More than 2,400 hectares of fruit trees were affected by a storm of rain and hail that hit much of the Alto Valle on Wednesday. There are still no accurate records of the degree of damage to the fruit, but producers can see the marks left by the storm in part of the future harvest of apples, peaches and pears.
The area that suffered the most damage was the area located between Guerrico and Roca. The phenomenon also affected in Villa Regina, where the storm was very long, but the hail was smaller. In Roca, the hailstones were larger than in Regina, where there size was compared to grains of coarse salt.
The skins of the apples and pears in Roca and surrounding areas were bruised and had cuts. The storm mainly hit the area of Guerrico, and producers are evaluating the area of Paso Córdoba, east of Provincial Route 6. The Chamber of Producers from Roca estimated damages of up to 50% in some farms.
The president of the Chamber, Jose Alberto Garcia, led a visit to the farms located north and south of National Route 22 from the area east of Guerrico. "The hail was not very big. It had 8 to 12 millimeters in diameter, but there was quite a lot of it. It affected 40% of the apples and 30% of the pears," Garcia said, noting that it hadn't knocked much fruit to the floor.
According to estimates, the hail affected some 2,000 hectares and some 60 producers who have their farms there.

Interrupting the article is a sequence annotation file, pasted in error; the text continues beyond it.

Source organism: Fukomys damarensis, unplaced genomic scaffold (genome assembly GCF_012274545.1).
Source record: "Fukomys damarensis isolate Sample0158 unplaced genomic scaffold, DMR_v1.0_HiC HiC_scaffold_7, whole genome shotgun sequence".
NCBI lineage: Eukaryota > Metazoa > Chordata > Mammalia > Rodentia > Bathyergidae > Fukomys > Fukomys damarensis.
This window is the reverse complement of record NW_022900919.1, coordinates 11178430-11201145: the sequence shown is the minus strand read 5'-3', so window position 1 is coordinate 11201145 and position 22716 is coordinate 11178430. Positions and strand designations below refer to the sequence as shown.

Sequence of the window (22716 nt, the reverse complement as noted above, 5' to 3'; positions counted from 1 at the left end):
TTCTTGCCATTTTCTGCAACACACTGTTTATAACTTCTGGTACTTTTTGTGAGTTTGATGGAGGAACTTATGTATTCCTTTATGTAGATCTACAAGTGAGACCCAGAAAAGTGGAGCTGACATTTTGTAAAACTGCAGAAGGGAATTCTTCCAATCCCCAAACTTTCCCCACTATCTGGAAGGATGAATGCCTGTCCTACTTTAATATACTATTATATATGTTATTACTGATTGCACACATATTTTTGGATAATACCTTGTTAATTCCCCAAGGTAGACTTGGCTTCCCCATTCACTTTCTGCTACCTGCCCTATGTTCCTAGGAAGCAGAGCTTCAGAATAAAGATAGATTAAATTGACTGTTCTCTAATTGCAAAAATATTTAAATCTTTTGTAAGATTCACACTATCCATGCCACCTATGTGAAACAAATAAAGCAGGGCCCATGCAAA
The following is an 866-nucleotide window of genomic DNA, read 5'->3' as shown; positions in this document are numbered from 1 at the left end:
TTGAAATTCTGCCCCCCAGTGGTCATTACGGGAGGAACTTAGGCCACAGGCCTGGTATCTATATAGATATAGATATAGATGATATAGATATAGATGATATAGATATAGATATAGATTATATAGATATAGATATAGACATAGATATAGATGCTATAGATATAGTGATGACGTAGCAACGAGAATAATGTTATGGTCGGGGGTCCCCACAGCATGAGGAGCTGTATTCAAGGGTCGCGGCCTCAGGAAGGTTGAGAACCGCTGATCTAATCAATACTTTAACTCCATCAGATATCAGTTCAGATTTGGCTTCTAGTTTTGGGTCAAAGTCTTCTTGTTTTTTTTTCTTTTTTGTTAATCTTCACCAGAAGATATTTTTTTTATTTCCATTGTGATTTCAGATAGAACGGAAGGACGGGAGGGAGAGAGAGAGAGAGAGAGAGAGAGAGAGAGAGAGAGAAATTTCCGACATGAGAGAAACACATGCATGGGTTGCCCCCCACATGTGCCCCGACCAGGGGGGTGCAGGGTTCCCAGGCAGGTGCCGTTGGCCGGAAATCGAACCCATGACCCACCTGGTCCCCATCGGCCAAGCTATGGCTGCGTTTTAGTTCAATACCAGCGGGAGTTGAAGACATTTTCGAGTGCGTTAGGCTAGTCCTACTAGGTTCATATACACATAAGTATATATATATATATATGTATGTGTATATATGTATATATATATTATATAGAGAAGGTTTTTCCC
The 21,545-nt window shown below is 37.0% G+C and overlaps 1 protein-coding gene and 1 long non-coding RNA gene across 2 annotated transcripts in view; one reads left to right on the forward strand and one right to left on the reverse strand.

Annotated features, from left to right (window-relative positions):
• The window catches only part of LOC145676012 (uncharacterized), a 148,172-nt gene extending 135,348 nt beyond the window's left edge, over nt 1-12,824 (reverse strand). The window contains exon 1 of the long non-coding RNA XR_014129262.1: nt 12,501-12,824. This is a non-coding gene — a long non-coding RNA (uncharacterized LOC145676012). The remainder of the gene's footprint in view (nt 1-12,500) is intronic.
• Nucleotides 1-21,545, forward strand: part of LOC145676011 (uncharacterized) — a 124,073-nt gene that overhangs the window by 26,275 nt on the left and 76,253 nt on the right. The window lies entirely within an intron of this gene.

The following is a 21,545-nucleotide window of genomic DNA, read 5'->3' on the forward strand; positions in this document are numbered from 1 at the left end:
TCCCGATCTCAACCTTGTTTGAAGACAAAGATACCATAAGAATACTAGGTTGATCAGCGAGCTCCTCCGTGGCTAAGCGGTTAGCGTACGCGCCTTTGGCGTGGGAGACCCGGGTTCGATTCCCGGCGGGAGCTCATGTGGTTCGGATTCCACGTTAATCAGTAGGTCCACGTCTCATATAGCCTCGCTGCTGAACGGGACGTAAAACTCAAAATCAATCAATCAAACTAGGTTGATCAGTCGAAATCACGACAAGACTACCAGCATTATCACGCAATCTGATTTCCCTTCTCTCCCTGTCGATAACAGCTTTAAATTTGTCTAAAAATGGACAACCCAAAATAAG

"The small damage to apples can be covered by the fruit's color but they will leave a mark in the pears, which will become a second category product," he said.
The hail also affected Regina. The head of the local Chamber, which runs from Godoy to Valle Azul, Hugo Gagliano, estimated that the damage could cover an area of 300 or 400 hectares and that, despite having visited several farms to see how the rains had affected the fruits, producers will only find out the real consequences of the storm as days go by.
He said that several producers with bags of damaged fruit had gone to the Chamber. Some producers lost a lot, but most of the hail hit the fruit without knocking it to the floor. That will undoubtedly lead to a decrease in quality that can affect prices, but the fruit will serve for the internal market."
"The hail was small, about the size of grains of salt, and there was lots of water. It did less damage where there was a lot of water, but the most affected fields were the ones where there was more hail than rain," he said. He also stated that they were surprised with the duration of the storm, which was 15 minutes long but very intense, as well as with the amount of blows to each fruit. "There are apples where we could see 16 impacts. That fruit loses quality. Peaches might conceal the harm, but I have no doubt that the fruit was damaged," he said.